6 Things to Know Before a Winter Road Trip

Winter Road Trip

As a long-time San Diego resident, you’re not accustomed to driving in harsh weather conditions. But this winter, you may be going on a long trip to visit family for the holidays.

A winter road trip requires a bit more preparation than a summer road trip. Here are six things you need to know.

  1. How to Drive in Snow

If you haven’t driven in snow before, it might take some getting used to. Wet and slippery road conditions can cause your car to slide off the road.

Cautious driving can make winter driving accidents less likely. Follow these driving tips:

  1. Drive slowly. It takes your car longer to stop, accelerate, decelerate, and turn on icy roadways. Make driving easier on your car by staying below the speed limit. When you need to stop, slow down gradually rather than braking quickly.
  2. Increase following distance. Stay at least three seconds behind the car in front of you. This gives you more time to stop. Plus, if your car gets into trouble, it makes it less likely that you’ll hit the car in front of you.
  3. Prepare to go up hills. Your car will have greater difficulty moving up a hill in the snow. Build up some speed on the flat road before making it up the hill. Don’t stop in the middle of a hill, which can cause your car to lose traction. Don’t try to quickly accelerate up the hill either, which will cause your wheels to spin.

If road conditions become too dangerous, pull over and wait for the storm to pass.

  1. How to Remove Ice from Your Car

If you leave your car sitting overnight, you might wake up to a frosted windshield. To remove the ice, simply follow these steps:

  1. Set your car to the defrost windows setting.
  2. Spray your windshield with saltwater or a commercial de-icer and then wipe it off your windshield.
  3. Use an ice scraper to scrape the ice from your windshield.

You can prevent ice from building up by parking your car in a garage or covering it with a tarp.

  1. How to Fit Snow Chains

If you’re driving through mountains, tire chains can help your car move forward. Some areas even require chains before you can drive on the roads. To fit the snow chains on your tires:

  1. Put the car in park with the parking brake on.
  2. Hold the chain over the top of the tire and place it over the tire.
  3. If there are rings on the chain, secure the rings to the inside of the wheel. The open part of the ring should be at the bottom of the wheel.
  4. Connect the open part of each ring.
  5. Use these steps to put the other chain on your other tire.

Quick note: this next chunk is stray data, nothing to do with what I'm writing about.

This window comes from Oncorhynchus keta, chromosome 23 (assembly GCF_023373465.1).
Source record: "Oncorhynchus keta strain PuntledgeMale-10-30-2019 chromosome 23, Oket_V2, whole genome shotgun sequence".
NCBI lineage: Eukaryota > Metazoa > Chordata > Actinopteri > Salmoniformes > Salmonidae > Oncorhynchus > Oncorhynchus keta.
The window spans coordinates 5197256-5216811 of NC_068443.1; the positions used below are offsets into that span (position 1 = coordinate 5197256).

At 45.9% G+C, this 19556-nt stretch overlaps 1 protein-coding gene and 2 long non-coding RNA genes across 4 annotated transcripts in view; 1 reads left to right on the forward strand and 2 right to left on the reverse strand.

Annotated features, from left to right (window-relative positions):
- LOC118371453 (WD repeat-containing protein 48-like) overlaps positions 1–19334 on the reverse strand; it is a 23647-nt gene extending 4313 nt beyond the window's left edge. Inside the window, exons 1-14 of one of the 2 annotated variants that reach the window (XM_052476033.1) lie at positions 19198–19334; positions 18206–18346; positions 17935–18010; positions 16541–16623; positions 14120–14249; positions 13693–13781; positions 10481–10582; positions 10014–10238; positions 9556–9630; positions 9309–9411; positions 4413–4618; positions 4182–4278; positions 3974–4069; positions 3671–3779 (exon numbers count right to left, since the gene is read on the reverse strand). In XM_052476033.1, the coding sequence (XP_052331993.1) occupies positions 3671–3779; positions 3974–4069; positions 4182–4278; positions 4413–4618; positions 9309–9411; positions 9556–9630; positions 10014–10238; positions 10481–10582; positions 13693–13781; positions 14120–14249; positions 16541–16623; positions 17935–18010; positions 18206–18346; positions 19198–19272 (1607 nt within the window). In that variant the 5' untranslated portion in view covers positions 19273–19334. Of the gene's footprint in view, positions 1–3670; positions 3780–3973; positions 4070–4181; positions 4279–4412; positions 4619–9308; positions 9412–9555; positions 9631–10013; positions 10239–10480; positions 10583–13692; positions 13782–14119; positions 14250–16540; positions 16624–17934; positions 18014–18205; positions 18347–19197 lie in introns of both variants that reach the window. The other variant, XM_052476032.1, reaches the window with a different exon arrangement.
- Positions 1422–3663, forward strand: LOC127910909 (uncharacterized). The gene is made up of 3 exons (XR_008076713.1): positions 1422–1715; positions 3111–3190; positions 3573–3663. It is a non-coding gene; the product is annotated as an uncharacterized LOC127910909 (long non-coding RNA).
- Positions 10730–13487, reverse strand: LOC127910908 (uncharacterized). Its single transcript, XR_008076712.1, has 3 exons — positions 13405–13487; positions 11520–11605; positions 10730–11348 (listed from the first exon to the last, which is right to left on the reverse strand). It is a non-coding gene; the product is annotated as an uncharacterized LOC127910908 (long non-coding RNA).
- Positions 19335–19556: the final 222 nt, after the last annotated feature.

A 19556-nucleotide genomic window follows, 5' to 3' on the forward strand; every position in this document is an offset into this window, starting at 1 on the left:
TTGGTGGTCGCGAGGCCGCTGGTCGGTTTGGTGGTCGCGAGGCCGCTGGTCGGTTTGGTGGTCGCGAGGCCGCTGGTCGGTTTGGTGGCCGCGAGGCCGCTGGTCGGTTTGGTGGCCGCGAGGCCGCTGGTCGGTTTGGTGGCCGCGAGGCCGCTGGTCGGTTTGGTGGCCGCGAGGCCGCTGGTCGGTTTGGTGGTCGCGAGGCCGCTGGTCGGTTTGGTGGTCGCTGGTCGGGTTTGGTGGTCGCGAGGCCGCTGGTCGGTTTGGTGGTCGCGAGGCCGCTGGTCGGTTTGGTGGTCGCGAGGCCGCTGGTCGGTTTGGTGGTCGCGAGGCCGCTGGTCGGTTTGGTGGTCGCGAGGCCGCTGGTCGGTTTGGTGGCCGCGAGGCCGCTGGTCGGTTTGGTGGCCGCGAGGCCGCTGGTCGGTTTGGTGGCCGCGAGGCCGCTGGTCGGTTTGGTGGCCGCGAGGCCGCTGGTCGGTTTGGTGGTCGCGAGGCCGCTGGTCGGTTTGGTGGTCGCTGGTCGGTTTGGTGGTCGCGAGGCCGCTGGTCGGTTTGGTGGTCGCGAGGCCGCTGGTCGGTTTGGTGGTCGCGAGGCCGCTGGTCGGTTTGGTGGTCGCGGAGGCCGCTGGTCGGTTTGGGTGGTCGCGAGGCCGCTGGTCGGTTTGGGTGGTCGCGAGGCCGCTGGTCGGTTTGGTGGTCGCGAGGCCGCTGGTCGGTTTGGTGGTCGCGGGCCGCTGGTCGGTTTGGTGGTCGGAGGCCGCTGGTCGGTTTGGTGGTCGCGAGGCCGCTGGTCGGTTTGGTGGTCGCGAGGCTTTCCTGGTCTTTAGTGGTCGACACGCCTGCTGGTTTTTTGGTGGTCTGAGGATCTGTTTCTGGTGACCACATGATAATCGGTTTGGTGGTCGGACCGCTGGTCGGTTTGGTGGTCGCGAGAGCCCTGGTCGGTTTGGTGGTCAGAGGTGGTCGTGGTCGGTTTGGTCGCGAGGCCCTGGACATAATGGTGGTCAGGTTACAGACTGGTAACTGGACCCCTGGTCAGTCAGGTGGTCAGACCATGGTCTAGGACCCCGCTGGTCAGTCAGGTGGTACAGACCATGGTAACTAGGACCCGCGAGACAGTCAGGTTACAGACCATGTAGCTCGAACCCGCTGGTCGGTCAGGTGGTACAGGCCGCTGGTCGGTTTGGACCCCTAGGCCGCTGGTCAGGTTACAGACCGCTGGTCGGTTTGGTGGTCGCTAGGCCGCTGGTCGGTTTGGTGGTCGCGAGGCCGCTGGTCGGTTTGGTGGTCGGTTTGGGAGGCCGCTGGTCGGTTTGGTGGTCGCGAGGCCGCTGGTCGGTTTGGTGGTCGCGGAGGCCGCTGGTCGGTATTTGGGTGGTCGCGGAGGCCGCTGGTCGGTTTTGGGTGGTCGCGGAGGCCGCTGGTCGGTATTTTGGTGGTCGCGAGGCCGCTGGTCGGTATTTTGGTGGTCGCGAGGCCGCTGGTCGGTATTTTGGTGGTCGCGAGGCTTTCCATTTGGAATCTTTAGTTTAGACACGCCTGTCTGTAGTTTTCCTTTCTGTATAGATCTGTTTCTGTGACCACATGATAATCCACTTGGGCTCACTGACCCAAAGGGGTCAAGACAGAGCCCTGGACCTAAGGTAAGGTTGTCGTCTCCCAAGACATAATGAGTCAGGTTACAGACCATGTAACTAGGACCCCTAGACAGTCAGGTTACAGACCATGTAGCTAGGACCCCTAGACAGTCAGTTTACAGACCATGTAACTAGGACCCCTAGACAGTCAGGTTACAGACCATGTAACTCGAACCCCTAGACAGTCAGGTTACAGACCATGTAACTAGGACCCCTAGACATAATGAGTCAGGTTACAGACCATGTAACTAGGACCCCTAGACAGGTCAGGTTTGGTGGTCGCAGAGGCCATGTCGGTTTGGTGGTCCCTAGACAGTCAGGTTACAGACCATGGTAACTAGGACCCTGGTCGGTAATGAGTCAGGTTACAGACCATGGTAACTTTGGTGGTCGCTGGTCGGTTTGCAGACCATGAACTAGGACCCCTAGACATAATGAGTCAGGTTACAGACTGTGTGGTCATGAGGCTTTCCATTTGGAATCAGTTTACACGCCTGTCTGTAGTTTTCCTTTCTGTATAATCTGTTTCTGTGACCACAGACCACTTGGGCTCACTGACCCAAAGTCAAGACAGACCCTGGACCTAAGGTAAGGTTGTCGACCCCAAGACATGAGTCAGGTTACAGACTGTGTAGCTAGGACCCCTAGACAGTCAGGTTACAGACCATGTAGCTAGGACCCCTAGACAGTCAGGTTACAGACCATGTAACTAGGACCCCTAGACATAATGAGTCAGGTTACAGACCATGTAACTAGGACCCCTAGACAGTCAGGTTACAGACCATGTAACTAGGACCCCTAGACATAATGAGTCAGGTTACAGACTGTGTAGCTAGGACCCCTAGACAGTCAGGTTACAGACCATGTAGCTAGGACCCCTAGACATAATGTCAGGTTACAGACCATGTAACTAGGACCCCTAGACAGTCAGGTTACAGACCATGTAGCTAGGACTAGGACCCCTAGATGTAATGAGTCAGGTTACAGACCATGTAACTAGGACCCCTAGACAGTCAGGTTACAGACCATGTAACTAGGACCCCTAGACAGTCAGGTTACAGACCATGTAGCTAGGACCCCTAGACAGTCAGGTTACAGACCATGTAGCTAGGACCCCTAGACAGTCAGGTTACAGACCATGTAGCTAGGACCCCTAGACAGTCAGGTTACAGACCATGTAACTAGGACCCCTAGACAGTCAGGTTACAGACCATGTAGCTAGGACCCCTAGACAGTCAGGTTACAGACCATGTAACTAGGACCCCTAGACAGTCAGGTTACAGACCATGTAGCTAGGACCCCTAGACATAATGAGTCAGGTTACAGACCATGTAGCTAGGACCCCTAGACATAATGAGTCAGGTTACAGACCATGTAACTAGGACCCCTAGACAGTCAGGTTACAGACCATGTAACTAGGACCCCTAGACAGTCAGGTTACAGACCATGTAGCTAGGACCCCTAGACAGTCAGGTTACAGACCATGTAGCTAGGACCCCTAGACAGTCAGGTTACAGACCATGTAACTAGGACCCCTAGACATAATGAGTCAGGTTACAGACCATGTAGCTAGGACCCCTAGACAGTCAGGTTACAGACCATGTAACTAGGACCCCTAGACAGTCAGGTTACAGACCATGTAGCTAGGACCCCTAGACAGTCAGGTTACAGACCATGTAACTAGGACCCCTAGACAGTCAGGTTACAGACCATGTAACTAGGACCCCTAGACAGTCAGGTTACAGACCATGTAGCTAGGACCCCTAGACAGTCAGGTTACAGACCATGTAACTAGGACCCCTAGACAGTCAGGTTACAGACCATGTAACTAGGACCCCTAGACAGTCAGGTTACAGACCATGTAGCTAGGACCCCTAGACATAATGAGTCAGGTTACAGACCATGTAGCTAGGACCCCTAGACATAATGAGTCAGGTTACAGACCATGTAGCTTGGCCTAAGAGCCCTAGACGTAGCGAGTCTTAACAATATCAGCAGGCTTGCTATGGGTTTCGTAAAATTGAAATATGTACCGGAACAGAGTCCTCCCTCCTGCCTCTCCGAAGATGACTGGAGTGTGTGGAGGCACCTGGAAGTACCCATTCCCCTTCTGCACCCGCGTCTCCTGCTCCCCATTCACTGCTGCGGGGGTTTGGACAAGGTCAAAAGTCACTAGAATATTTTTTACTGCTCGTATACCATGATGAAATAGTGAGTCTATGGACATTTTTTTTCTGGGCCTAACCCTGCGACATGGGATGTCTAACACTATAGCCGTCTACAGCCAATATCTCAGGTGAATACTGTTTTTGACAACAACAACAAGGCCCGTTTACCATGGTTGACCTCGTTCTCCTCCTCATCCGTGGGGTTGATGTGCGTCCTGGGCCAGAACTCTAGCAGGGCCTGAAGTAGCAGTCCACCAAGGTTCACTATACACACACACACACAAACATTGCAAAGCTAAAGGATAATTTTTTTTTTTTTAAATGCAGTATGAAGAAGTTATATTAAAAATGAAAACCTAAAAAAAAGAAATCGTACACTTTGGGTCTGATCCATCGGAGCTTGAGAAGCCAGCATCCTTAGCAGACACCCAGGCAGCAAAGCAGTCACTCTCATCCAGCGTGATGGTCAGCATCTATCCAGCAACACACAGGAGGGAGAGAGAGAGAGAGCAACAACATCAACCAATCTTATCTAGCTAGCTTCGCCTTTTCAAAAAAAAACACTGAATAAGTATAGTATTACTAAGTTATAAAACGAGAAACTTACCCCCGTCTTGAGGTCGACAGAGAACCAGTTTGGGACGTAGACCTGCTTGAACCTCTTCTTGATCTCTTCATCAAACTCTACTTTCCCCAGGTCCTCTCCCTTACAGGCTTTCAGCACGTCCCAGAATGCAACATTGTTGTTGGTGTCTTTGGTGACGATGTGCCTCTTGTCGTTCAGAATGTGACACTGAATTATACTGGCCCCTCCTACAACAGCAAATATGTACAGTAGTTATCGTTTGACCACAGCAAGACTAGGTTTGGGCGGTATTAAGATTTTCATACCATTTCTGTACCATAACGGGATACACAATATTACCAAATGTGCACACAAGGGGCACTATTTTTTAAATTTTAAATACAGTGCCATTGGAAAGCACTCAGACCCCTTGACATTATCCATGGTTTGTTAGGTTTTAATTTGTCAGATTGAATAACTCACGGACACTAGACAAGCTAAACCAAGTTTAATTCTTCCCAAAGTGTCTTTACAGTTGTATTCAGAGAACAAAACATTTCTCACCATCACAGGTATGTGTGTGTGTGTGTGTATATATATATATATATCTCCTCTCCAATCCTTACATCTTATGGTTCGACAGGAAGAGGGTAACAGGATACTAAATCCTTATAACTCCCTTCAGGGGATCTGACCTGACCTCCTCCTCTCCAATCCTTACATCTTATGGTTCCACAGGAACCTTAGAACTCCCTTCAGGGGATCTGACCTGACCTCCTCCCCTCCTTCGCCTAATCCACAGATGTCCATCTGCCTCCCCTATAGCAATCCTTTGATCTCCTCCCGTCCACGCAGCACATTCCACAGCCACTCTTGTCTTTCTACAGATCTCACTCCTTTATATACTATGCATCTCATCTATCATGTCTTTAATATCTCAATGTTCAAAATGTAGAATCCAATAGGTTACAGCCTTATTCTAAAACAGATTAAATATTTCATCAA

6. Drive forward about a meter. Then stop the car, put it in park, and put on the parking brake.
  7. Now that the bottom of the wheel is exposed, finish securing and tightening the chain on both tires.

Look at the manufacturer instructions for any additional tips about your specific chains.

  1. How to Get Your Car Unstuck

If your car is stuck in heavy snow drifts and cannot move forward, try this process:

  1. Shift to a low gear.
  2. Try rocking your car. Move the vehicle forward, then switch to reverse and move it backward. Keep switching between moving forward and backward to create momentum.
  3. Spread sand or cat litter in front of your tires for better traction.
  4. Try letting some air out of your tires. Make sure your tires are pointed straight ahead.
  5. If your car still doesn’t move, use a shovel to remove the snow from your car’s vicinity. Then drive forward.

If these methods don’t work, you’ll need to call for towing.

  1. What to Get Checked

Before you set off on your winter road trip, you should have a mechanic check your car to ensure it’s prepared to drive in tough conditions. Make sure the mechanic checks:

  • Brakes
  • Tires
  • Lights
  • Belts and hoses
  • Heater and defroster
  • Oil
  • Exhaust
  • Battery
  • Antifreeze
  • Wiper blades
  • Windshield washer fluid

The mechanic will point out anything you need to get repaired or replaced before your drive. It’s a good idea to get your oil changed as well.

  1. What to Bring

As you pack your luggage for your trip, make sure you also pack your car with winter necessities. Include the following:

  • First aid kid, including band-aids, ointment, and medicine
  • Blankets and warm clothing
  • Flashlights
  • Sand or cat litter
  • Shovel
  • Ice scraper
  • Tow rope
  • Booster cables
  • Food and water
  • Cell phone charger
  • Maps and GPS

These supplies will help you in any type of emergency situation.

While traveling during the winter can be dangerous, knowing these tips can help you navigate a safe winter journey. Make sure you get your car checked by a reliable auto service center before you head out.

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